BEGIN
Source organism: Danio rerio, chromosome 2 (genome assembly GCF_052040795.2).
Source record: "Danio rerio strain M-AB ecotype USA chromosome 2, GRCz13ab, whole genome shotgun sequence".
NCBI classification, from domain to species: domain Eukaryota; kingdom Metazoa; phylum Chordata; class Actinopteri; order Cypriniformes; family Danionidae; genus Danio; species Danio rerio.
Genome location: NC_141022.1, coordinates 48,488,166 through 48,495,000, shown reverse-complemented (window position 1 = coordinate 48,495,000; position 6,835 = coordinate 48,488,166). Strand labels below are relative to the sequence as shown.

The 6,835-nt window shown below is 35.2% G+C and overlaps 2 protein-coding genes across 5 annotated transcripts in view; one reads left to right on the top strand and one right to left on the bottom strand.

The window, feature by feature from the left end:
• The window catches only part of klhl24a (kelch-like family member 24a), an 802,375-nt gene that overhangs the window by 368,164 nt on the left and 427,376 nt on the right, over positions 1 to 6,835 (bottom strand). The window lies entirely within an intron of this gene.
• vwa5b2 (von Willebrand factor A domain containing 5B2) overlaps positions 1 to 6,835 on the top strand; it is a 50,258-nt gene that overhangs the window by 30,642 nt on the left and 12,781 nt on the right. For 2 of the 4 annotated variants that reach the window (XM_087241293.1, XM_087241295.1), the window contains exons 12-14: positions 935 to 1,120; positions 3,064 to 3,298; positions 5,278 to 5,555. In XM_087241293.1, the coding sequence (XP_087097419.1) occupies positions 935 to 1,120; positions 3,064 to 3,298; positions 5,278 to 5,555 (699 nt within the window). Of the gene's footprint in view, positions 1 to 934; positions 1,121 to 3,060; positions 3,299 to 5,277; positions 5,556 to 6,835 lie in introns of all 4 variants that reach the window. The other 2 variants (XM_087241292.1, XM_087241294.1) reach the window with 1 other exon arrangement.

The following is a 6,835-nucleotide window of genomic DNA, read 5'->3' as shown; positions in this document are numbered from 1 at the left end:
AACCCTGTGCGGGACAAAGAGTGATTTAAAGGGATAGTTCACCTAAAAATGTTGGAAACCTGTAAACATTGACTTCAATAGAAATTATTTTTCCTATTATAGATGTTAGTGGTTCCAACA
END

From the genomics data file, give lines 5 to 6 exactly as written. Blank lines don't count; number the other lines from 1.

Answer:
The 6,835-nt window shown below is 35.2% G+C and overlaps 2 protein-coding genes across 5 annotated transcripts in view; one reads left to right on the top strand and one right to left on the bottom strand.

The window, feature by feature from the left end: